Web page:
Good for the Conservatives, bad for the country: four reasons why a snap election is a bad idea

This post first appeared on the LSE Policy and Politics blog on 18th April 2017.


IMG_1512The Prime Minister has announced her intention to seek Parliament’s approval for a general election on 8th June. The Prime Minister’s surprise statement was long on bold intent and short on logical explanation. There are clear political benefits for the Conservatives in holding an election at this time. Labour are languishing in the polls and the government has a small majority, which may well be eroded over time by divisions in the Conservative Party or the outcome of ongoing investigations into MPs’ campaign expenses at the last general election.

However, what is good for the Conservative Party is not necessarily what is good for the country, and there are a number of reasons why a general election at this time is a bad idea:

  1. It is simply not necessary. The Prime Minister somewhat petulantly asserted that ‘we need a general election and we need one now’ because she claims the political divisions at Westminster are jeopardising the Brexit negotiations. Leaving aside the bizarre complaint that opposition parties at Westminster are involved in opposing the government, this assertion more than any other in the Prime Minister’s statement, is hard to reconcile with reality. A little over a month ago the Prime Minister secured parliamentary approval for triggering article 50 with an overwhelming majority in the House of Commons. While the country remains divided on the question of Britain’s membership of the EU, what is striking about events at Westminster is the manner in which MPs from both sides of the chamber have been willing to line up behind the government on this issue. This is despite the fact that prior to the referendum, with the exception of the DUP, the majority of MPs from all parties who declared their position were in favour of remaining in the EU. If as the Prime Minister asserted in her Easter message that there has been a ‘coming together’ behind Brexit this has taken place at Westminster, not however, in the country.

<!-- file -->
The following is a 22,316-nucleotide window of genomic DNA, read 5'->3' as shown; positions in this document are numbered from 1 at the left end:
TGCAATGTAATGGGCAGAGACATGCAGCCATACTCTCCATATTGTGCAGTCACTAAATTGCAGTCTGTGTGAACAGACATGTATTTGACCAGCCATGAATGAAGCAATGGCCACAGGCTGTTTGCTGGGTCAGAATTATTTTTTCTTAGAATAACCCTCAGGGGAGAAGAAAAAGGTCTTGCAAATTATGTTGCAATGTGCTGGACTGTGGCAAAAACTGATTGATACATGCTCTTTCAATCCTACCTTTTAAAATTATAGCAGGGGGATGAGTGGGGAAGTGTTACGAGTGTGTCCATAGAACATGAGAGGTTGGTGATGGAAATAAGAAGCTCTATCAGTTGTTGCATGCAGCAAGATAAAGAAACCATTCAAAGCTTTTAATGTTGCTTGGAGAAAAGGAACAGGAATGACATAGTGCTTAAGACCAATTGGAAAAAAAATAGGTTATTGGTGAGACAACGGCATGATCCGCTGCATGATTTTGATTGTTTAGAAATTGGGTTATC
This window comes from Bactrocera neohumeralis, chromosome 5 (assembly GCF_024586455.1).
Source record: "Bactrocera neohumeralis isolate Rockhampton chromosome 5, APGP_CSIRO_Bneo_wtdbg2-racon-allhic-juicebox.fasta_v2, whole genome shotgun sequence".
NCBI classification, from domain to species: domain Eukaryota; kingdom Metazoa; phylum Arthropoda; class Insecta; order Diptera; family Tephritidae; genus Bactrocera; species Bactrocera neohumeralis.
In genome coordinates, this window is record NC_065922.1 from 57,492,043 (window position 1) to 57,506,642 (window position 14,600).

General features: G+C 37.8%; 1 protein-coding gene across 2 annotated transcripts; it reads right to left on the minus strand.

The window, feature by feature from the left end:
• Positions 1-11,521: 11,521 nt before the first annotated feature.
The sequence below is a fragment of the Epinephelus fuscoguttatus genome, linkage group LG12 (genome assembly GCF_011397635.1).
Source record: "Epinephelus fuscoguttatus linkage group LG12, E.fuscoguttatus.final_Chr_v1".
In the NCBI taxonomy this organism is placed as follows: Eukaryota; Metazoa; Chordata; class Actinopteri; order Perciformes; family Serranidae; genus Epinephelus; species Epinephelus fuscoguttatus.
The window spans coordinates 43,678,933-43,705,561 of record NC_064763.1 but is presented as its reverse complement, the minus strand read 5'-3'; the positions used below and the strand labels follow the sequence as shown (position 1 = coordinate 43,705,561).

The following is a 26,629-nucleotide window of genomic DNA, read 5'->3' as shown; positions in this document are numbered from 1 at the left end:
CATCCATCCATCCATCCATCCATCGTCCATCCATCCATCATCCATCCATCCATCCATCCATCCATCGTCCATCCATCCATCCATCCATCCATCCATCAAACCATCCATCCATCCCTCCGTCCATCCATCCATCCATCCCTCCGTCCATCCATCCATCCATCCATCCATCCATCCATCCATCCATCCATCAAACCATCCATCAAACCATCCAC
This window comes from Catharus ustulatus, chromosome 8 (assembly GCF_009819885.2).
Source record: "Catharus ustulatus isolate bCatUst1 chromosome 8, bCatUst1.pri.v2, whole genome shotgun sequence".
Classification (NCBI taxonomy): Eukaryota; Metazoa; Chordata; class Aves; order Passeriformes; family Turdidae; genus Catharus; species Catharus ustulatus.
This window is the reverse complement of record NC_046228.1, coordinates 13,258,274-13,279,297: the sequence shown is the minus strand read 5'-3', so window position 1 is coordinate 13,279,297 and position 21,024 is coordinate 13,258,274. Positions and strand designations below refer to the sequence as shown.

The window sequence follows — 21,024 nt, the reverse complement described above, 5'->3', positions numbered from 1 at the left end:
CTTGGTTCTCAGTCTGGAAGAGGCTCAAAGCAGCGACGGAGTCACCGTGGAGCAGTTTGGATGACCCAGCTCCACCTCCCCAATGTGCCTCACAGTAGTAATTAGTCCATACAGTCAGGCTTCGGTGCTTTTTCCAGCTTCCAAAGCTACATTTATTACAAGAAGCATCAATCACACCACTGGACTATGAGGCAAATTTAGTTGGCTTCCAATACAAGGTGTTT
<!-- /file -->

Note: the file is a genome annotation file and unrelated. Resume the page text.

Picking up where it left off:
2. A general election will not alter the reality of the referendum result. Britain remains fundamentally divided on the question of EU membership and a general election will not alter that fact. In last year’s referendum 17.4 million people voted to leave the EU and 16.1 million voted to remain in. Opinion polls since the referendum indicate very little change in public opinion on this question. The Prime Minister’s recent statements suggests that this is something about which she is in denial. A general election will not enhance the Prime Minister’s mandate for leaving the EU, last year’s referendum did that, and the Prime Minister cannot hope to secure the support of 52% of voters in a general election, and the government’s mandate for the more complicated issue of negotiating a settlement will always be less clear than that provided by a simple in/out referendum. A general election will almost certainly change the parliamentary arithmetic but it is very hard to see how it will unite the country on a question on which it remains so fundamentally divided.